The I-522 ballot initiative, commonly known as “The People’s Right to Know Genetically Engineered Food Act” was authored by advertising executive Chris McManus. As required by state law, he circulated the initiative and obtained signatures from supportive voters.
Next, McManus submitted the proposal to Secretary of State Kim Wyman, who certified it and and forwarded to the Washington State Legislature.
While the measure is receiving applause from natural-food enthusiasts, it is drawing critical comments from other parties. Bill Price, a statistician in the College of Agricultural and Life Sciences at the University of Idaho stated in a blog for non-profit think tank Biology Fortified Inc. that evidence supporting benefits of GMO labels is scant at best.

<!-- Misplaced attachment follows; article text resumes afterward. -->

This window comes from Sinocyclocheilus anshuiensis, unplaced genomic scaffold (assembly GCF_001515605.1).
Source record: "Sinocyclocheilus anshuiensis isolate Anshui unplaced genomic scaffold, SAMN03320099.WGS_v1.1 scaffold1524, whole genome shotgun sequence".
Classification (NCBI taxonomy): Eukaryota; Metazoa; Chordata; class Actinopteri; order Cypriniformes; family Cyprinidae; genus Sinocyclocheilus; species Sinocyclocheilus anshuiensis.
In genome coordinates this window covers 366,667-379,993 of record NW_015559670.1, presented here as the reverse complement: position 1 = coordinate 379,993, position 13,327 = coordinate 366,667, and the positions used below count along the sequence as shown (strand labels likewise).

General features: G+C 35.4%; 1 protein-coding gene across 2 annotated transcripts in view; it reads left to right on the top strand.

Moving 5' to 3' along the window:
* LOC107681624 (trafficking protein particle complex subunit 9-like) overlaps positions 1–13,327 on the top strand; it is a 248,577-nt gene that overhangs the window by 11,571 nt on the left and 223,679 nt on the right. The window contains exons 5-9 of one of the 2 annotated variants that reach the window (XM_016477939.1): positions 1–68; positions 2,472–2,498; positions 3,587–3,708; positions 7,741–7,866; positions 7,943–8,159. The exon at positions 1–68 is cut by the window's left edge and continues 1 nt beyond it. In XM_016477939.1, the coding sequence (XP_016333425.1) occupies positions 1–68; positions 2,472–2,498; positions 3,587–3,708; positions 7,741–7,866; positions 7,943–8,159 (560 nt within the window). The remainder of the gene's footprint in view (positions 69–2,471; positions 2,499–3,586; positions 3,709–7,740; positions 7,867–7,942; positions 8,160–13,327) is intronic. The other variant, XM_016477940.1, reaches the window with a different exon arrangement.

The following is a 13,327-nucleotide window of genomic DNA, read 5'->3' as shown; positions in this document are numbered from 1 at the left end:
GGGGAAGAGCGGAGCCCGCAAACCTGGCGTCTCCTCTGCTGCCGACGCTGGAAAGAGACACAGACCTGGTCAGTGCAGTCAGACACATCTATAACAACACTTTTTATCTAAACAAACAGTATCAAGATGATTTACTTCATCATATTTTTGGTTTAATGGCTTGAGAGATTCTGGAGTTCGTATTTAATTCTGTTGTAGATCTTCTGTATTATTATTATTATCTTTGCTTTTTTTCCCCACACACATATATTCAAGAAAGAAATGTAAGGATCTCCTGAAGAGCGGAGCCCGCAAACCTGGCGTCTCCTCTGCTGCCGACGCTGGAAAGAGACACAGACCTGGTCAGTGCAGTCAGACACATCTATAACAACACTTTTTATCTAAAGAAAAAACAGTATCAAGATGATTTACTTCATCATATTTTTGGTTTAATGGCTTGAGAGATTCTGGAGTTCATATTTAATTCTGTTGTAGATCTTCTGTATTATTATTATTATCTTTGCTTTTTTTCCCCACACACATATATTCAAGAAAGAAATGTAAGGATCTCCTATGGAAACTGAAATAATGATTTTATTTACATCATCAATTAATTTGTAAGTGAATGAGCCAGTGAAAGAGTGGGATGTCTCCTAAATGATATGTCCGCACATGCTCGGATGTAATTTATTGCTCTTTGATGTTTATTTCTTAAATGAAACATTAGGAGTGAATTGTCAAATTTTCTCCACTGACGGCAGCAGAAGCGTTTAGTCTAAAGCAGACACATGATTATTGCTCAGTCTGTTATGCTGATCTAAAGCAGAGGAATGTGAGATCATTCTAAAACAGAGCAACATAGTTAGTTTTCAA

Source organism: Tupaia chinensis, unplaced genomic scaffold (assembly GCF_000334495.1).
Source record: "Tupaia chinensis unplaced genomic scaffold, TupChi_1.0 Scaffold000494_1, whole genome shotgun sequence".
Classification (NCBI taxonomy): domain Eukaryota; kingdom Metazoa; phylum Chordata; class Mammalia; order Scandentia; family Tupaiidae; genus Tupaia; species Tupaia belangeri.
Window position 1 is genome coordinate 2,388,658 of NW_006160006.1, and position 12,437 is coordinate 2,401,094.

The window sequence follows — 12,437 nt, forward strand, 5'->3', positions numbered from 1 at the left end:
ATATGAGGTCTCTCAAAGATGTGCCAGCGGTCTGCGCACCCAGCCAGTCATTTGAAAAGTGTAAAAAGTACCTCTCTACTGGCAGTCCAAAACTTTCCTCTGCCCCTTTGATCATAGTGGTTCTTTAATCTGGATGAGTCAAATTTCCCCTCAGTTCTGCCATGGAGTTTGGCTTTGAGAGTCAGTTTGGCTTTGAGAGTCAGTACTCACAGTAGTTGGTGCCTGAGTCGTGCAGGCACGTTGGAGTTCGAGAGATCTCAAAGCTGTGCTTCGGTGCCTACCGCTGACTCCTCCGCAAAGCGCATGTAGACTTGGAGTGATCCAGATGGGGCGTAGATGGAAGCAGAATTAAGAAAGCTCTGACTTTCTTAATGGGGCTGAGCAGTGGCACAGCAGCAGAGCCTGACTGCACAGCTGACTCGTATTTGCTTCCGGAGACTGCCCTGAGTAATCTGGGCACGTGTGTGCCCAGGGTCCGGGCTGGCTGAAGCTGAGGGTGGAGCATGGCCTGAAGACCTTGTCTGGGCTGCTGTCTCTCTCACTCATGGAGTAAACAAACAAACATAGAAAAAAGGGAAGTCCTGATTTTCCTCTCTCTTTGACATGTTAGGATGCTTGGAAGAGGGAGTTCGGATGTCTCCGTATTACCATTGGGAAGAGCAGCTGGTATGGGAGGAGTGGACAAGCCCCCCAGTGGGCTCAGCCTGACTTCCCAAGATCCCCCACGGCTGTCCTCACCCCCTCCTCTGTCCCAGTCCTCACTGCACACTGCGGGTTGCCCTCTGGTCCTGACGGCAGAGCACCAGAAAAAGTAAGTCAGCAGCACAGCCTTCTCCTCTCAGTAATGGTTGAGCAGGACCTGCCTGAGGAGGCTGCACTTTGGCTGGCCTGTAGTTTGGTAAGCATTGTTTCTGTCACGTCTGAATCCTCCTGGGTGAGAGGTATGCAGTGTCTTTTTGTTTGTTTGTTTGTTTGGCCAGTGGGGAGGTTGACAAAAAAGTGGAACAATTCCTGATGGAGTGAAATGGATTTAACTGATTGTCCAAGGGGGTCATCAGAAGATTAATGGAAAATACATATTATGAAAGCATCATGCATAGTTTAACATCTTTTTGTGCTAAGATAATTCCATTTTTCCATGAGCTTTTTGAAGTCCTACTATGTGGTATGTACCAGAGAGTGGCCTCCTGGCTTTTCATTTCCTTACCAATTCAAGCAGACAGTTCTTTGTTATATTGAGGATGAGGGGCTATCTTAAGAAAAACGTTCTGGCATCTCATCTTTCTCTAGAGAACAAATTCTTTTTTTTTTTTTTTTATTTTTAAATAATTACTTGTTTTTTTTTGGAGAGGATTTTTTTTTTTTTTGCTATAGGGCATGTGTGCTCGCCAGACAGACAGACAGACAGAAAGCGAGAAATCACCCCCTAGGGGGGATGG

“Labeling of genetically modified organisms provides little useful consumer health or safety information,” he wrote.
GMO around the US
Washington isn’t the only state of the union with GMO labelling proposals on the table. Vermont’s state legislature began hearing testimony on a similar bill (H. 112) on Thursday. On Monday, Hawaii’s state legislature passed a resolution encouraging GMO label requirements on a federal level.